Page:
Making New Year’s Resolutions Stick

Post Date: December 2017  |  Category: Senior Health

Older couple walking on a snowy street.

Make your resolutions stick this year.

About half of Americans say that making New Year's resolutions is one of their yearly traditions, but according to the University of Scranton, only 8 percent of resolution-makers actually reach their goals. What seemed like a priority in January is often a forgotten idea by February. What's the difference between those who make resolutions and those who actually keep them? You've probably heard of tips like writing down goals or buddying up, but there are some more creative ways you can stick to your resolution this year. Try these out-of-the-box tips to turn your resolutions into daily habits.

Define Your Success

Not everyone's finish line looks the same. What you consider a disappointment might look a lot like someone else's achievement. That's why it's important to clearly define your goals. Give yourself both a success metric and a timeline to help you stick with your goals. Instead of simply deciding you want to "lose weight," aim to "reduce your body weight by 5 percent by March." This gives you something concrete to work toward and a way to truly measure success, rather than just an ambiguous idea.

Publicize Your Resolution

If you've made New Year's resolutions, make sure that you share your goals with your family or friends. Getting off the couch to walk a mile each day will be easier with a friend holding you accountable. Try publicizing your goal and encouraging your friends to check in often while offering them the same in exchange. Making your resolutions public may mean that you're more likely to stick with them. You can also try joining a support group, especially if your goals are very personal and you don't feel comfortable sharing your progress with those close to you.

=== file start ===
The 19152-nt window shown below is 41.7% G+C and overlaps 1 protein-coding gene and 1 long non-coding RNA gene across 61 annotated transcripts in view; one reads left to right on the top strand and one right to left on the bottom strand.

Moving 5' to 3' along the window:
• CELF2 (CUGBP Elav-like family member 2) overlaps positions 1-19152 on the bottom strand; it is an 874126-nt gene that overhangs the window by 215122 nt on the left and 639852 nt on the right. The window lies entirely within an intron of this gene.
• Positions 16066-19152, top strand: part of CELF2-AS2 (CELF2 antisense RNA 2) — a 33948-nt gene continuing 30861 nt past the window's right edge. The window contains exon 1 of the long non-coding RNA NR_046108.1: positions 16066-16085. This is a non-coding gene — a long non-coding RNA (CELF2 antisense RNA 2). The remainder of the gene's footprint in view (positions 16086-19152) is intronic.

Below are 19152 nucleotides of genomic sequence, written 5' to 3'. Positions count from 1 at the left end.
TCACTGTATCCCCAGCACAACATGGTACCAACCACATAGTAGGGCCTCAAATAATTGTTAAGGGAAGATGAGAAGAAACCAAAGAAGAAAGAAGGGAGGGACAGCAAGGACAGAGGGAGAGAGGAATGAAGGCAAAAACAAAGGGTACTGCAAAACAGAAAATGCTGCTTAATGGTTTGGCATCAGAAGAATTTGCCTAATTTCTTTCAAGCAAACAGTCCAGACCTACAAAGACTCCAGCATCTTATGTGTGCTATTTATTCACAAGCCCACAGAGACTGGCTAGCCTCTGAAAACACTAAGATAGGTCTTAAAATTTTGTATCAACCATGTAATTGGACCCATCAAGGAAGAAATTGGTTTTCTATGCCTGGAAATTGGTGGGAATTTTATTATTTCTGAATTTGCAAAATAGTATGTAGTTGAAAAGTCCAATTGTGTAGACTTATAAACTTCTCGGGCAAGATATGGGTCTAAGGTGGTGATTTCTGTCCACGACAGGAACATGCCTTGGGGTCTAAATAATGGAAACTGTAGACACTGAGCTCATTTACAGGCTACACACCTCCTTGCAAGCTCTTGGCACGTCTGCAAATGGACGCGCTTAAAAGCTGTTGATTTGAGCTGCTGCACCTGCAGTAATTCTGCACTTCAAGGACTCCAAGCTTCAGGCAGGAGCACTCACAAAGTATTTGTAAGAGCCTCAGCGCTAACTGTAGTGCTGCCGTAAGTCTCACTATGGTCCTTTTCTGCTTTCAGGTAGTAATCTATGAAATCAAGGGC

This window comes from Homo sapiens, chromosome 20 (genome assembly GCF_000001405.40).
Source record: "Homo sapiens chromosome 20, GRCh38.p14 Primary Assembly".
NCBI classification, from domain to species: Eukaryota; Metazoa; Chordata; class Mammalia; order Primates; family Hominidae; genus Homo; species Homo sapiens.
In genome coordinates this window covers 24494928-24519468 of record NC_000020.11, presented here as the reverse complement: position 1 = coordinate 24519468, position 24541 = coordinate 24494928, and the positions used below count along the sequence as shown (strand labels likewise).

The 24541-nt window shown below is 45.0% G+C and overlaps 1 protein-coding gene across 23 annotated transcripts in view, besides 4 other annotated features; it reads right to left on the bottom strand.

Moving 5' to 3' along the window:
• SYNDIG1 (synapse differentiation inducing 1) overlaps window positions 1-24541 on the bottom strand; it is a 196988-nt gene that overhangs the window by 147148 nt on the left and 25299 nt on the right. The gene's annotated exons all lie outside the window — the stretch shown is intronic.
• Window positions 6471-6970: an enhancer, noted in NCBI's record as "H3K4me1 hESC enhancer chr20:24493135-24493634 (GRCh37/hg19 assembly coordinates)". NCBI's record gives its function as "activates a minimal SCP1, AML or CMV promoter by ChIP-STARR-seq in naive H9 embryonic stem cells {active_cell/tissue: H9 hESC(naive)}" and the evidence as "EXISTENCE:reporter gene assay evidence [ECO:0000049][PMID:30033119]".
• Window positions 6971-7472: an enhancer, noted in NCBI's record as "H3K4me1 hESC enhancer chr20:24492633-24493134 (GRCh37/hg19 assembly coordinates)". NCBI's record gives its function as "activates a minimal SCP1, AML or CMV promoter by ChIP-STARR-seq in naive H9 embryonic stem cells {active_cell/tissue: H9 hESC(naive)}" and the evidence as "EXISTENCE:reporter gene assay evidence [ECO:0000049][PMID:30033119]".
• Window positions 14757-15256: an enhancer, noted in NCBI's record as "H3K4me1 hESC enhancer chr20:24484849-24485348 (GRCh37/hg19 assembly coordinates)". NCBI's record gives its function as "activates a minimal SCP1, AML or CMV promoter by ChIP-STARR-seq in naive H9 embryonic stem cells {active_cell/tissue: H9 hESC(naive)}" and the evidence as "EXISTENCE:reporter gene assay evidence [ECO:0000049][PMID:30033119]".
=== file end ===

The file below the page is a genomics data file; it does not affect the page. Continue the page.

Reframe Negativity

Too often resolutions are made in response to something you might not like about yourself. This can create a negative feeling about something that's meant to improve your life. Reframe the way you think about your goal to be more positive. Getting out of debt could be viewed as attaining financial freedom. Losing weight could be reframed as getting stronger to spend more time with your grandkids. When you paint your goals with a more positive brush, you increase your motivation and the likelihood of success.

Strive for Progress, Not Perfection

When only perfection will do, it's easier to get discouraged by your resolutions. If you feel like your motivation and results must be 100 percent to qualify as success, just one off day can feel like failure. Banish the "all or nothing" mindset and focus on acknowledging progress. If you forget to go to the gym, take a brisk walk around your neighborhood. Maybe you fell off the wagon and ate poorly one day, but don't let it derail you completely. Review your progress and resolve to do better tomorrow.

Pick One at a Time

Don't overwhelm yourself by demanding a total lifestyle overhaul after the first of January. Focus on just one important goal at a time and you'll probably notice ripple effects through the rest of your life. Trying to change all of your habits at once can feel daunting—choose bite-sized, measurable goals that will add up over time.

Making New Year's resolutions might be a time-honored tradition, but breaking them doesn't have to be. Stop the cycle by thinking of your goals a little differently this year. By taking control of your habits and making small but steady changes, you'll position yourself for the best year ever.

By Jae Curtis

 

Sources:

US News, Why 80 Percent of New Years Resolutions Fail

Forbes, Just 8 Percent of People Achieve Their New Year's Resolutions. Here's How They Do It.


These articles are not a substitute for medical advice, and are not intended to treat or cure any disease. Advances in medicine may cause this information to become outdated, invalid, or subject to debate. Professional opinions and interpretations of scientific literature may vary. Consult your healthcare professional before making changes to your diet, exercise, or medication regime.